Stars are formed from large clouds of dust and hydrogen gas left over from the creation of the Universe.
If the clouds are disturbed, the dust and gas will start to clump together and rub against each other, making them heat up. The cloud will start to spin as it collapses. This hot, spinning ball is called a ‘protostar’.
As more dust and gas falls into the middle, the protostar will keep heating up. If it gets hot enough, a reaction called nuclear fusion will start in the centre. This changes hydrogen into helium, and all of the star’s energy comes from this reaction. We see and feel this energy as light and heat. This is what is happening in our Sun at the moment.
When the hydrogen in the star runs out, it will grow and become a red giant. This will happen to the Sun in about 5 billion years, and it will become so big that it will reach the Earth. If the star is hot enough in the centre, a new nuclear reaction can start. This will turn helium into carbon. If it gets even hotter it may start to turn carbon into oxygen, and then oxygen into silicon.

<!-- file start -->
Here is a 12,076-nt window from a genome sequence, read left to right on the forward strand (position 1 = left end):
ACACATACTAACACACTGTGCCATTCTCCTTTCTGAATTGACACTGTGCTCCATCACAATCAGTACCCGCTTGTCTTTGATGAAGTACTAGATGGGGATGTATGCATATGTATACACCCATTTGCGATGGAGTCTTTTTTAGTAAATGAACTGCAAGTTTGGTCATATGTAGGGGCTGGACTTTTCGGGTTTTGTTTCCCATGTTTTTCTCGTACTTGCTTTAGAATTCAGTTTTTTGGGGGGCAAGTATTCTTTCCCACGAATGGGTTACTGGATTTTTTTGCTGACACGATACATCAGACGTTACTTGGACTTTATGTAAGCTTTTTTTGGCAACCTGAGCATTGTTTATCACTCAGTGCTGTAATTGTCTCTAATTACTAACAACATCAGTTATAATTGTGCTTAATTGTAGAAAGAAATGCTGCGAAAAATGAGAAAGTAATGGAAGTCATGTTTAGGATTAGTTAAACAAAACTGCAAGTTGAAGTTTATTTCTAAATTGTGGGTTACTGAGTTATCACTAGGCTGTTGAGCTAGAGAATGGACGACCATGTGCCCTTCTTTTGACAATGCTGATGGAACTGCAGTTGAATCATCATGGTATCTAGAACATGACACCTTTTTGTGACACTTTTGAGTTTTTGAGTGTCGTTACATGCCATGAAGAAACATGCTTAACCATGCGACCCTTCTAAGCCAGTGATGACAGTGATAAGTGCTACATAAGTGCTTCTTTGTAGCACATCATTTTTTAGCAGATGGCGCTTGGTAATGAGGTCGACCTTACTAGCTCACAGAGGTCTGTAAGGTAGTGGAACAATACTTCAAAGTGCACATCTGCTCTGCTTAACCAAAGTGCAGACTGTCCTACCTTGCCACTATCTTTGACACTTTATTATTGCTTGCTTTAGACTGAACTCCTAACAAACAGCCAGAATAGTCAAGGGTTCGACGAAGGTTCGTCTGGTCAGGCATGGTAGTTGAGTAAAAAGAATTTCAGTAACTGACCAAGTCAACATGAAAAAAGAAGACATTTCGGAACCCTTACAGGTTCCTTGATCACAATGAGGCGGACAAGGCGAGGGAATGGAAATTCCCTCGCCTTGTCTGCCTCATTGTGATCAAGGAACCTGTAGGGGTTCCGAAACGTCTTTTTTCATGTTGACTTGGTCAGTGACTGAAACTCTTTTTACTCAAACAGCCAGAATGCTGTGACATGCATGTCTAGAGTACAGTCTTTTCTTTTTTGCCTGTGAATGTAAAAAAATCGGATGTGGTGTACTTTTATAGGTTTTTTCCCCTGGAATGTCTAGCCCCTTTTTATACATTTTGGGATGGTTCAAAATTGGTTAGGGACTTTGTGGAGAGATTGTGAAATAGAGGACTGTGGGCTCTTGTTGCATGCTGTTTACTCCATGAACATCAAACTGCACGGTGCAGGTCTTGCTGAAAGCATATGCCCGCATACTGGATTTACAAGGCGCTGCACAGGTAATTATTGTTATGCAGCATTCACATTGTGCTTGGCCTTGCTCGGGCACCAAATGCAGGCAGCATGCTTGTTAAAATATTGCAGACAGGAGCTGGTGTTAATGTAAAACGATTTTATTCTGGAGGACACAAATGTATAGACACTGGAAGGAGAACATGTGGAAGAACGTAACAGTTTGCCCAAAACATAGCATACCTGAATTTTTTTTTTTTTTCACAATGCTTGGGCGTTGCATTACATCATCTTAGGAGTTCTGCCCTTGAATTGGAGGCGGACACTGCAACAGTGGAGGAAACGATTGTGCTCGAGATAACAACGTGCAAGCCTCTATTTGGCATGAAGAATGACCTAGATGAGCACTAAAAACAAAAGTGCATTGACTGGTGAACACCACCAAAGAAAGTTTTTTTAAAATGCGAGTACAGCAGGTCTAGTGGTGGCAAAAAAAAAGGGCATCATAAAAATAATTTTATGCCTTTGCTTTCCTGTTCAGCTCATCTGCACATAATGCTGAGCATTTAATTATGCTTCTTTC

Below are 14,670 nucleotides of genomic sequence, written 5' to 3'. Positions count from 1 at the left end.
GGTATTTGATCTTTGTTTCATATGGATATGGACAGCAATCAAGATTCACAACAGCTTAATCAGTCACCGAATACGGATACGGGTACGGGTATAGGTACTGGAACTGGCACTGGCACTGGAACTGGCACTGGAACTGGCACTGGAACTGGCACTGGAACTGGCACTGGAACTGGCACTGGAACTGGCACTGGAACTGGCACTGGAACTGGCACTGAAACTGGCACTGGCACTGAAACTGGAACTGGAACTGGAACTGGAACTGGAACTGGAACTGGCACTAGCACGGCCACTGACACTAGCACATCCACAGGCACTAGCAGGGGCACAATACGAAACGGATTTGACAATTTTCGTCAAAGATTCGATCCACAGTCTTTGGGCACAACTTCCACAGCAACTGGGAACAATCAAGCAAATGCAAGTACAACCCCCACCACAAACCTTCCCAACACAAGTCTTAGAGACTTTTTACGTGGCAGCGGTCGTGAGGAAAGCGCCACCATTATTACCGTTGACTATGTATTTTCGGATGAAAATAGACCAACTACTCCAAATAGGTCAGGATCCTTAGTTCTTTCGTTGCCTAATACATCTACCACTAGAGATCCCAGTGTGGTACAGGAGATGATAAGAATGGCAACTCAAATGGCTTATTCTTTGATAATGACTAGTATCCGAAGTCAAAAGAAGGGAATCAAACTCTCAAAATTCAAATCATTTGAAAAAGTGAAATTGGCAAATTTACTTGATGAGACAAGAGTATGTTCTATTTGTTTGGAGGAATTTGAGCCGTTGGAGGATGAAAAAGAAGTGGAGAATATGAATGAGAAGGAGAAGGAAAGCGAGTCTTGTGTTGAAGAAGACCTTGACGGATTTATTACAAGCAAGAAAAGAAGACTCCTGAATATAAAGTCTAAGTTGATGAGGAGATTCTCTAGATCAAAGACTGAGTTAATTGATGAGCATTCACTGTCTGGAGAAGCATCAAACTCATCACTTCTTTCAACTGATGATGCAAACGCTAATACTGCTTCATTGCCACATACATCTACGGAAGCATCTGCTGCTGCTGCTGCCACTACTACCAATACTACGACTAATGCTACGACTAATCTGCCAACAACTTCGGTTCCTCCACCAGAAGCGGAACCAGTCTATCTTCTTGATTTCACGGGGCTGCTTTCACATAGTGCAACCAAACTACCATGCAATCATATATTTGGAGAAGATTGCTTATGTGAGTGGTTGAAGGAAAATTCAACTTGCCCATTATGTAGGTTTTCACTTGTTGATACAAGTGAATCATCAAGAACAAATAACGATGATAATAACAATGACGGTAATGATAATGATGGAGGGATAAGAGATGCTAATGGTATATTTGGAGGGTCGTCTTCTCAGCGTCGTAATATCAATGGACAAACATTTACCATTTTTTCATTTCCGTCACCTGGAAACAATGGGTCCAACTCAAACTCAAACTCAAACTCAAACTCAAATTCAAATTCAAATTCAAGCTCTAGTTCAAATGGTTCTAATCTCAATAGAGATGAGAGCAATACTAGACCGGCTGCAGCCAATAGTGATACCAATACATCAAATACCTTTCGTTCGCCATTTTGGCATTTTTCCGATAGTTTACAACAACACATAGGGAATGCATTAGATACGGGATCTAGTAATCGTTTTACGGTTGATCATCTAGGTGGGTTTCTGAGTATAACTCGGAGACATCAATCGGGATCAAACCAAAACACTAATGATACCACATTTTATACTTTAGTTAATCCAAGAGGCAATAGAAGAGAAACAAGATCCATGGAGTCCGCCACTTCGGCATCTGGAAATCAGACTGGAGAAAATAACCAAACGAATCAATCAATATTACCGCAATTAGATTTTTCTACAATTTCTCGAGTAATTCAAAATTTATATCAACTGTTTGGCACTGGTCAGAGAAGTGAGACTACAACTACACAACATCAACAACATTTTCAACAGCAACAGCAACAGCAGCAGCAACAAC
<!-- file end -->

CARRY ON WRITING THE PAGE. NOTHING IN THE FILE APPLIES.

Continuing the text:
Our Sun will not get this hot, so the nuclear reactions will stop when all the helium has turned to carbon. When this happens, the middle of the star will shrink and the outer parts will fly off into space. We call this a ‘planetary nebula.’
The star that is left is called a ‘white dwarf’. The white dwarf is about the same size as the Earth, but is much, much heavier. A chunk the size of a sugar cube would be as heavy as two large polar bears. At first the white dwarf is very hot, but it cools down and gets dimmer until it can no longer be seen. It is then called a ‘black dwarf.’ It will stay like this forever.
In bigger stars, the middle gets hot enough for other nuclear reactions to happen. When these reactions stop, the middle of the star shrinks very quickly and the outside explodes. This is called a ‘supernova’. There is then a very small and very heavy star left behind. This is called a neutron star. A lump of neutron star the size of a sugar cube would be as heavy as all of the people on the Earth put together.
An even bigger star, one more than 25 times heavier than the Sun, would shrink even more and become a black hole.
Authors: Carolyn Brinkworth and Claire Thomas
Last updated: July 2001